The researchers, at Harvard University and biotechnology firms Pulmatrix and Inamed, report results from their clinical study of 11 healthy males this week on the web site of the Proceedings of the National Academy of Sciences. Their work may help decrease the spread of bacteria and viruses responsible for airborne infectious diseases such as influenza, tuberculosis, and SARS.
"We found a sharp demarcation between individuals who are 'high' and 'low' producers of bioaerosols, small droplets of fluid exhaled from the lungs that may carry airborne pathogens," says lead author David A. Edwards, Gordon McKay Professor of the Practice of Biomedical Engineering in Harvard's Division of Engineering and Applied Sciences. "Roughly half our subjects exhaled tens of bioaerosol particles per liter, while the other half exhaled thousands of these particles. The number of exhaled particles varied dramatically over time and among subjects, ranging from a low of one particle per liter to a high of more than 10,000."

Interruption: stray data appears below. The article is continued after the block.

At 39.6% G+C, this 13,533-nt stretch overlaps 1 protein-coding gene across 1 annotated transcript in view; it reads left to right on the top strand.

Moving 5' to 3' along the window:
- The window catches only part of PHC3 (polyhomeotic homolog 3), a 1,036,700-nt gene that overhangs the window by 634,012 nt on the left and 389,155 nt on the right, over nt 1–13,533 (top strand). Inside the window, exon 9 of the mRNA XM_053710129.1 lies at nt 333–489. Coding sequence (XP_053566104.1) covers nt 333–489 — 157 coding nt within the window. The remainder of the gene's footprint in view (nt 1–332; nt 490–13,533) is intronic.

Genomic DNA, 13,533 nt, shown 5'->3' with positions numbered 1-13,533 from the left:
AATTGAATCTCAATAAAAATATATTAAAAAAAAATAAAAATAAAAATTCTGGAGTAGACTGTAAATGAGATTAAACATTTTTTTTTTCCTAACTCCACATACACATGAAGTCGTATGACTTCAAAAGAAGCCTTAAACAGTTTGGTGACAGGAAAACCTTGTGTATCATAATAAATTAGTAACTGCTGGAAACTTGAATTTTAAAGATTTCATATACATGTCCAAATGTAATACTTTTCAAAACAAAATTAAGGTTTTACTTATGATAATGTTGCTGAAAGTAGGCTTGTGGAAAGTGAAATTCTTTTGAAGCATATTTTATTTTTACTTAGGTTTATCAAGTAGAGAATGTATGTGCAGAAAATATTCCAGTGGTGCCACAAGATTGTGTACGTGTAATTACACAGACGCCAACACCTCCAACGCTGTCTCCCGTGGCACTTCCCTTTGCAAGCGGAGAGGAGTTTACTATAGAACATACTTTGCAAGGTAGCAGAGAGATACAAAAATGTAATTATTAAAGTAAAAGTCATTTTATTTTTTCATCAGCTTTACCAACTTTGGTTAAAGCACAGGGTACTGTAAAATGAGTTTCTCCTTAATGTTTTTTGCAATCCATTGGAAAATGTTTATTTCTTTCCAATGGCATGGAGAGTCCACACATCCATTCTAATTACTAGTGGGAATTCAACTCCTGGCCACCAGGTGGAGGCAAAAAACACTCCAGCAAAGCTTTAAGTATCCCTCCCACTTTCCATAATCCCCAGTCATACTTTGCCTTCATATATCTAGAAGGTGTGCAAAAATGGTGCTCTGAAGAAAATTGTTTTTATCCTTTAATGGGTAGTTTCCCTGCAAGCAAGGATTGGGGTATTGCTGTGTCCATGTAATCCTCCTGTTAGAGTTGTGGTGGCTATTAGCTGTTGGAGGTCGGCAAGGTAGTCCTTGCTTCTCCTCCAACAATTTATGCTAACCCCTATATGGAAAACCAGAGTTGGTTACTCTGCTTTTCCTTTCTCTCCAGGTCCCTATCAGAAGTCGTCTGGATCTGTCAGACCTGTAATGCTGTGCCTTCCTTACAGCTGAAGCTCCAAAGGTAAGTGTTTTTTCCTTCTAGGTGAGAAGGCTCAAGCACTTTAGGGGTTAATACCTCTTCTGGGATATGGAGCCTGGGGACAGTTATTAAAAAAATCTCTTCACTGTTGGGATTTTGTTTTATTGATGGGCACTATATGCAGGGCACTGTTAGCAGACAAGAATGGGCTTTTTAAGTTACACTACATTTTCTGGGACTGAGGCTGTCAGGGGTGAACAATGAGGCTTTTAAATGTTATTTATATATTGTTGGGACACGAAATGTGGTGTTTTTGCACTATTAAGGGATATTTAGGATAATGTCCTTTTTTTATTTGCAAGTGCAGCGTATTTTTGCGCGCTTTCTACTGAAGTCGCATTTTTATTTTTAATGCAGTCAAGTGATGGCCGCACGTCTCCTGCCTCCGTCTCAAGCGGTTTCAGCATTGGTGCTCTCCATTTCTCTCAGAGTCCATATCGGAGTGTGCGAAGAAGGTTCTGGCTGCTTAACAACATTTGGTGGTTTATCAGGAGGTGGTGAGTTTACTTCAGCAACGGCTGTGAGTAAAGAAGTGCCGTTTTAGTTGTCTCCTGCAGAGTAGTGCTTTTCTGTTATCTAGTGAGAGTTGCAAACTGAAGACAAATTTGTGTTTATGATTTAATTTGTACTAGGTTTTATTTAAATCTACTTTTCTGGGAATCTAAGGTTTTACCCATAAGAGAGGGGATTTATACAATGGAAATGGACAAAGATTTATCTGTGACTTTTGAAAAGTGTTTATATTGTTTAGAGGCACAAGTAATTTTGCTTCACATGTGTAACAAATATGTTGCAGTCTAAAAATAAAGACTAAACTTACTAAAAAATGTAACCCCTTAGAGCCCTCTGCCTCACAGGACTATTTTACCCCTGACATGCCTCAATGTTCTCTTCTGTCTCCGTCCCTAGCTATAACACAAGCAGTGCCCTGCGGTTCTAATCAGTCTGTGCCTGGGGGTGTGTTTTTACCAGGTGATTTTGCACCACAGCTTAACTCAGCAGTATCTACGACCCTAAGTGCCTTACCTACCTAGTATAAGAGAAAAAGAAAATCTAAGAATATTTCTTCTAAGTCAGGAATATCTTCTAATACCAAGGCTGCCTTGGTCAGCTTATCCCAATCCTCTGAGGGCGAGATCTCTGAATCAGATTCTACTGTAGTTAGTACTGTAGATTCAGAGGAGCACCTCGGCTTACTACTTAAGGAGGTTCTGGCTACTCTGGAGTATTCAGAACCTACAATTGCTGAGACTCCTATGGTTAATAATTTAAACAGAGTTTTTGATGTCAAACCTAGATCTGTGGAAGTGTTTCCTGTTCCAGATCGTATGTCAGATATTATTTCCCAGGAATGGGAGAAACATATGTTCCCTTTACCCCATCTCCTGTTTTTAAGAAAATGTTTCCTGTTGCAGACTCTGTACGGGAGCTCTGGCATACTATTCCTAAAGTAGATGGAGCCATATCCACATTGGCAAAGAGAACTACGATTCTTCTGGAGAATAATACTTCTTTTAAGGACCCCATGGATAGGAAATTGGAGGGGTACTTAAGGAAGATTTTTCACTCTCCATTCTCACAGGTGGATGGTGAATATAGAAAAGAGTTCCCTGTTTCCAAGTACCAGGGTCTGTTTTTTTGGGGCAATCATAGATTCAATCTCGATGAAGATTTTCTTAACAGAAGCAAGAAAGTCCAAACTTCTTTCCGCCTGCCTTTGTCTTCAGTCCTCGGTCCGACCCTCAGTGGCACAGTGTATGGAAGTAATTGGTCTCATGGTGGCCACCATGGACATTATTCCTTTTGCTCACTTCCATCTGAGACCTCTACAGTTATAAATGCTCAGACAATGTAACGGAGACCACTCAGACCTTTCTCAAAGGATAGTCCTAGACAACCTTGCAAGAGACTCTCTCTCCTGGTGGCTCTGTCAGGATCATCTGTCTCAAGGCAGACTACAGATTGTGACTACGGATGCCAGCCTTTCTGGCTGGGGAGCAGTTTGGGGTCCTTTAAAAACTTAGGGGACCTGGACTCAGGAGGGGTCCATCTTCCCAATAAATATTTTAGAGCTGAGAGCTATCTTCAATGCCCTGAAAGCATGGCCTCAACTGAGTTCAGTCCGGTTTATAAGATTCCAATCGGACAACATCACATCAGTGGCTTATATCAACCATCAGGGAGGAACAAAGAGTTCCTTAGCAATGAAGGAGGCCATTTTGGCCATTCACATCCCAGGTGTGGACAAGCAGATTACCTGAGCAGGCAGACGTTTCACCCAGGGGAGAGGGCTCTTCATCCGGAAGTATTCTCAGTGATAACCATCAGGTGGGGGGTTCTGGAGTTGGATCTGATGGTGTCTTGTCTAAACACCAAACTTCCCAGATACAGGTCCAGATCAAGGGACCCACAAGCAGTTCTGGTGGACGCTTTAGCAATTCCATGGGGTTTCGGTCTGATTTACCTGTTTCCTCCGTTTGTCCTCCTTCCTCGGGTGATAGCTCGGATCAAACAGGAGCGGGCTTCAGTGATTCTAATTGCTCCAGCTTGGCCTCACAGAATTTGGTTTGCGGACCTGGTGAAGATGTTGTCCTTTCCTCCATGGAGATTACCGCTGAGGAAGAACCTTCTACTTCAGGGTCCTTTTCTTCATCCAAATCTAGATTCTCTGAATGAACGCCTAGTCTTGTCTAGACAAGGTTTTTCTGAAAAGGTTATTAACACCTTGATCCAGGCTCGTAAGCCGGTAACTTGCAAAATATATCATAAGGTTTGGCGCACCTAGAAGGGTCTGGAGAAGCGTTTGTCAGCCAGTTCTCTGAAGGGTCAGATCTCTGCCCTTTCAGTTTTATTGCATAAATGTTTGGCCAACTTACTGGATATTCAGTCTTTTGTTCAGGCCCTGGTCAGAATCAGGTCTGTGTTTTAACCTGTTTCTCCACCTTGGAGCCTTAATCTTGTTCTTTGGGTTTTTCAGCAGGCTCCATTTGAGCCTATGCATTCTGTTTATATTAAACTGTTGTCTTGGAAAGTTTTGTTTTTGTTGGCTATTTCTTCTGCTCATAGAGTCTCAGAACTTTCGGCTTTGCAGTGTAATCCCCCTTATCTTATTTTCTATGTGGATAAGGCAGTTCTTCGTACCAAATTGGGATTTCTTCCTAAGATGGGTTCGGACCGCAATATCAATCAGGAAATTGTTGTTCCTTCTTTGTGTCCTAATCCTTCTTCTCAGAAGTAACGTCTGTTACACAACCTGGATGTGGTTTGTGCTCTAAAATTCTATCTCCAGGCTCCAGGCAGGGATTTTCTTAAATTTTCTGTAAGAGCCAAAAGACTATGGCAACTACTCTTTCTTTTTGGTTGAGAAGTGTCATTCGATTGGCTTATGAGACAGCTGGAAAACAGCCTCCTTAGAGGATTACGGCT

These results led Edwards and his co-authors to conclude that roughly half the population - 6 of 11 individuals in their study - may produce more than 98 percent of all potentially pathogenic bioaerosols.
The researchers found that a six-minute inhalation of aerosolized salt-water solution, often used in the treatment of asthma, can markedly reduce the number of bioaerosol particles exhaled by these "high-producers" for up to six hours. Using a cough machine designed to simulate normal human breathing, they linked the reduction in droplet exhalation after saline administration to increased surface tension among fluids lining human airways, producing
Contact: Steve Bradt